One of the proofs that Obamacare is really about helping insurers and Big Pharma rather than ordinary Americans is its failure to do much about the seamy practice known as balance billing.
Say you have a scheduled procedure, like getting a stent. Like most Americans who have health insurance, you are in an HMO or a PPO. Your doctor, who is in your network, schedules you for the operation at a hospital in your network. You assume the only thing you need to worry about is a fairly minor co-pay and recovery.
But weeks later, you find that the anesthesiologist wasn’t in your network, and you are hit with a $12,000 bill for his services. And this sort of scamming (hospitals knowingly putting people on a surgical team that they can bill at huge premiums to negotiated rates) is routine. And of course, if the ambulance takes you to an emergency room that is not in your network, the outcome can be catastrophic. Some examples of typical bad outcomes, the first from Families USAm (hat tip Dromius):
A 2010 report by America’s Health Insurance Plans said out-of-network providers often charge exorbitant rates, as high as 70 times the Medicare reimbursement for a similar service. A report issued by New York State in March cited the case of a patient who went to an in-network hospital emergency room after severing his finger in a table saw accident. The finger was reattached by a nonparticipating plastic surgeon, and the bill was $83,000. The insurer estimated the going rate for the procedure was only about $21,000.
A story in the New York Times from October shows how vulnerable patients are in emergency situations, even in in-network hospitals:
Once the cardiologist figured out why Raquel and Michael D’Andrea’s 9-week-old daughter was so frail and unable to eat, he immediately sent her to the hospital for heart surgery…
Ms. D’Andrea knew she had already selected a comprehensive plan a few years earlier. She gave her insurance card to the hospital staff, but her daughter, Sienna, was ultimately treated by several doctors who were not in their plan’s network.
“We assumed that because we showed them our insurance card and nobody had any objections, we were covered,” said Ms. D’Andrea, 35, of Farmingdale, N.Y.
The bills were so numerous and complex that the New York Times story didn’t provide a total. Ms. Andrea’s mother, Ms. Cooper, who ran a boutique with her daughter, had to shutter it to help with the baby’s care and decypher the bills and fight the hospital (the daughter had to go back for 17 days in the hospital):
Ms. Cooper spent countless hours poring over the bills, trying to make sense of it all. “It was so overwhelming,” said Ms. Cooper.. “We received department bills and there could be 60 invoices on one printout. You would have a bill for $8,100 from one department or $6,500 from another department. It was hard to figure out what was covered, what wasn’t covered and what was balance-billed.”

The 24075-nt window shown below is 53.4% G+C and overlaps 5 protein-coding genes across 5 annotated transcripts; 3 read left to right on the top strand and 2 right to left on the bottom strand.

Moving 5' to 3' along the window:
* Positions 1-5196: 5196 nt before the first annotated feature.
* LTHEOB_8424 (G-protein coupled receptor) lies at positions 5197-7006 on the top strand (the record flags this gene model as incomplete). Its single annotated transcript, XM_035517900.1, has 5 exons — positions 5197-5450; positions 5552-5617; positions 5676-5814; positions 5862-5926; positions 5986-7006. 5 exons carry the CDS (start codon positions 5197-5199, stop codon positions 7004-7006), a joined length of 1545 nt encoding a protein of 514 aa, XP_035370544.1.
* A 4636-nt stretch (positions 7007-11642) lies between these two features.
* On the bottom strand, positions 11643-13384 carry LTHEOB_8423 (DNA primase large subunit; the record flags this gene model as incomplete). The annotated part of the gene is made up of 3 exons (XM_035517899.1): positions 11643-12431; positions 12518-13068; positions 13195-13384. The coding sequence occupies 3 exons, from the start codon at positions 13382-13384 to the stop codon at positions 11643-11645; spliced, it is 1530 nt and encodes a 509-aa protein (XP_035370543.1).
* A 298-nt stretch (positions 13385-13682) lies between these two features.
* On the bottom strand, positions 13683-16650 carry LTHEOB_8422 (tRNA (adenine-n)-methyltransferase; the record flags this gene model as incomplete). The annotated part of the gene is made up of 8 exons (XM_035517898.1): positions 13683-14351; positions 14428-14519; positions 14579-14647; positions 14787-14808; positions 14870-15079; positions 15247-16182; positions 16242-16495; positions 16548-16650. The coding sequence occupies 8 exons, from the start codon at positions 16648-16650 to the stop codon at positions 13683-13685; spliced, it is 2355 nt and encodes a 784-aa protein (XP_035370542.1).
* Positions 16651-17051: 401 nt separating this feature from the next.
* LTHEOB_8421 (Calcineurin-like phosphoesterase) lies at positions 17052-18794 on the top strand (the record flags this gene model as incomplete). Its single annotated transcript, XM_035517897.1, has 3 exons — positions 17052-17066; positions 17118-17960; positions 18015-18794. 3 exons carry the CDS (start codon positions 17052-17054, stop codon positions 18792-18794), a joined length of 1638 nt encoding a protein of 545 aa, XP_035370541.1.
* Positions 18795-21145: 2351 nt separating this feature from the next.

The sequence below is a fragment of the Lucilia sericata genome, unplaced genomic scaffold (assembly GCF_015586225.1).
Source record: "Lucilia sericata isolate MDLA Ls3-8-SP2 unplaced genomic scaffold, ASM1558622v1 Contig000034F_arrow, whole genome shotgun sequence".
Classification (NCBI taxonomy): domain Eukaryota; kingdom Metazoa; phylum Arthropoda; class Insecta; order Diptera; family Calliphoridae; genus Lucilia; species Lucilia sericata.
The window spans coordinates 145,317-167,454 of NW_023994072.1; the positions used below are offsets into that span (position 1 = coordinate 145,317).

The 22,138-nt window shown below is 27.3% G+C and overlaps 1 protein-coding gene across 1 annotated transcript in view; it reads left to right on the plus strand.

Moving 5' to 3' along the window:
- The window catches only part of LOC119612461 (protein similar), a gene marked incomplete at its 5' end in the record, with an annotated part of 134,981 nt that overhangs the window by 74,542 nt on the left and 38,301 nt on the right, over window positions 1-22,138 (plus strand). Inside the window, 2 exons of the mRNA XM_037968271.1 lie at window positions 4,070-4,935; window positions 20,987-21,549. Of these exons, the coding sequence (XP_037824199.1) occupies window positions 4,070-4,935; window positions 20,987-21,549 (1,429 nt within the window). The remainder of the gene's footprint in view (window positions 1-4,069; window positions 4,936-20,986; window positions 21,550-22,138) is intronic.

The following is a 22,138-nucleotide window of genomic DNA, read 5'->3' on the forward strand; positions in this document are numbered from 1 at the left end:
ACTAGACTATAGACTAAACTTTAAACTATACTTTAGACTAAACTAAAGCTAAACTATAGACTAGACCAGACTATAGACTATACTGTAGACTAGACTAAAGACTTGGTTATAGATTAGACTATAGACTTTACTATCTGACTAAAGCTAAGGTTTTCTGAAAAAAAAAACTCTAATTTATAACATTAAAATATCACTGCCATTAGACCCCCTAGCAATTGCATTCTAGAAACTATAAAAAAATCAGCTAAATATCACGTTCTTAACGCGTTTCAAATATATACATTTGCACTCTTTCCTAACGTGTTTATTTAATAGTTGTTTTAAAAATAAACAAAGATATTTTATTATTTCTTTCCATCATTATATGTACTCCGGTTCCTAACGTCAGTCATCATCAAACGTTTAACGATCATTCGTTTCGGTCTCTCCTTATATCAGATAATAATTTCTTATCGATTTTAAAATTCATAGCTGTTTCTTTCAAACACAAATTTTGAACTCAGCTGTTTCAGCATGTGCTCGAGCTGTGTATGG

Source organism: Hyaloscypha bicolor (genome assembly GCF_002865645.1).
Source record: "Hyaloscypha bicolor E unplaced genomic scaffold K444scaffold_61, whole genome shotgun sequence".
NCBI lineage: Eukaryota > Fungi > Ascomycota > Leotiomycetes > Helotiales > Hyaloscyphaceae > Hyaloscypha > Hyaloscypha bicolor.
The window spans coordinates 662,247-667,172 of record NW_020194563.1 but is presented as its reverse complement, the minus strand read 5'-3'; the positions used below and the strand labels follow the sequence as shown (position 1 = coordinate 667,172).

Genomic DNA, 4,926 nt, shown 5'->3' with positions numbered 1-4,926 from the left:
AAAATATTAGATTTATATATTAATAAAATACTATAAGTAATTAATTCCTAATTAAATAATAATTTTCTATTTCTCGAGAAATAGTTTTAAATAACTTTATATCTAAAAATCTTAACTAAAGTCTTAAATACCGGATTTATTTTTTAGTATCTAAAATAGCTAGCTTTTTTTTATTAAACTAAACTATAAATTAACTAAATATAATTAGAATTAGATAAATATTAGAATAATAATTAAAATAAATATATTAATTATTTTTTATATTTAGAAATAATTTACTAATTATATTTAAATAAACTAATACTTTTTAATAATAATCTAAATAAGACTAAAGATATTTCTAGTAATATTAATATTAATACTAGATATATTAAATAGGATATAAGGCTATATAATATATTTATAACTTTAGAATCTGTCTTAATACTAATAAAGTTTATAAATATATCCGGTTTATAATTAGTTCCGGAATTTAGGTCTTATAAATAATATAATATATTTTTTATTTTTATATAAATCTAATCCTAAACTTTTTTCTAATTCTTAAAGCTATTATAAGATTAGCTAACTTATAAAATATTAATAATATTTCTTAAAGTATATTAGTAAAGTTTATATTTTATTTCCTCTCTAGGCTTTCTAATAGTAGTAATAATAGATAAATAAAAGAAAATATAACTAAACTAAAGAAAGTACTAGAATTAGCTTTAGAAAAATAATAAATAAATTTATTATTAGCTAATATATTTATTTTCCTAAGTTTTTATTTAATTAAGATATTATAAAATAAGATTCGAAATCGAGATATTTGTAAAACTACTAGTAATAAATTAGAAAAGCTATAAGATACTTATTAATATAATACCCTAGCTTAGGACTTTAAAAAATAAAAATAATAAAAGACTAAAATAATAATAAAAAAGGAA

Very persistent effort enabled them to get the out-of-pocket payments down to $10,000.
When we’ve described some of the problems with Obamacare, some readers have piped up and insisted, “Oh, but you forget, those costly plans are still really valuable! The most you can pay in 2014 is $6,350 if you are an individual and $12,700 for a family of two or larger.”
That is just not true. Those limits apply ONLY to in-network services. All Obamacare does is nibble around the edges of the balance billing abuse. Families USA summarizes the relevant parts of the ACA Patient’s Bill of Rights:
Although the new law does not completely solve this problem (balance billing), it does make some changes that are designed to minimize your bills for emergency care: It sets some standards for what health plans must pay out-of-network emergency providers, and when providers are paid adequately, they are less likely to balance bill.
Your plan must pay the emergency providers the greatest of these three amounts:
1. The amount it pays in-network providers;
2. A payment based on the same methods the plan uses to pay for other out-of-network services (for example, a percentage of usual and customary fees charged by other providers in your area); or
3. The amount Medicare would pay for that service.
Say get in an accident out of state. You will be hit with a large emergency room bill, and your insurance will pay only a comparatively small portion.
Buried in the New York Times article was a terse assessment:
Still, there’s nothing in the law that stops health care providers from billing consumers for the balance, which is what often happens — and exactly what the D’Andrea family experienced. “This is not an issue that the Affordable Care Act fixes,” said Timothy S. Jost, a professor at the Washington and Lee University School of Law and expert on health care laws. “It is conceivable that the problem gets worse for some people if the Affordable Care Act encourages narrower networks, which some people think it might do.”
Remember, Romneycare has had only a marginal impact on medical bankruptcies in Massachusetts. And there are reasons to think you could easily have nasty outcomes financial outcomes with Obamacare. I’m getting reports now from parents who are lucky enough to have kids that are under 26 and employed find that their inclusion under their parents’ coverage is not terribly useful if the child’s job isn’t where the parent resides. Similarly, people with existing conditions (particularly if they might need emergency care or surgeries) may simply assume, as some readers have, that they aren’t exposed to costs above their policy maximum and thus won’t be aggressive about making sure that professionals that attend to them are really covered under their policy. As the inevitable horror stories get publicized, that problem will become less prevalent. But the initial billing victims will, using Geithner’s HAMP metaphor, foam the runway for hospitals rather nicely.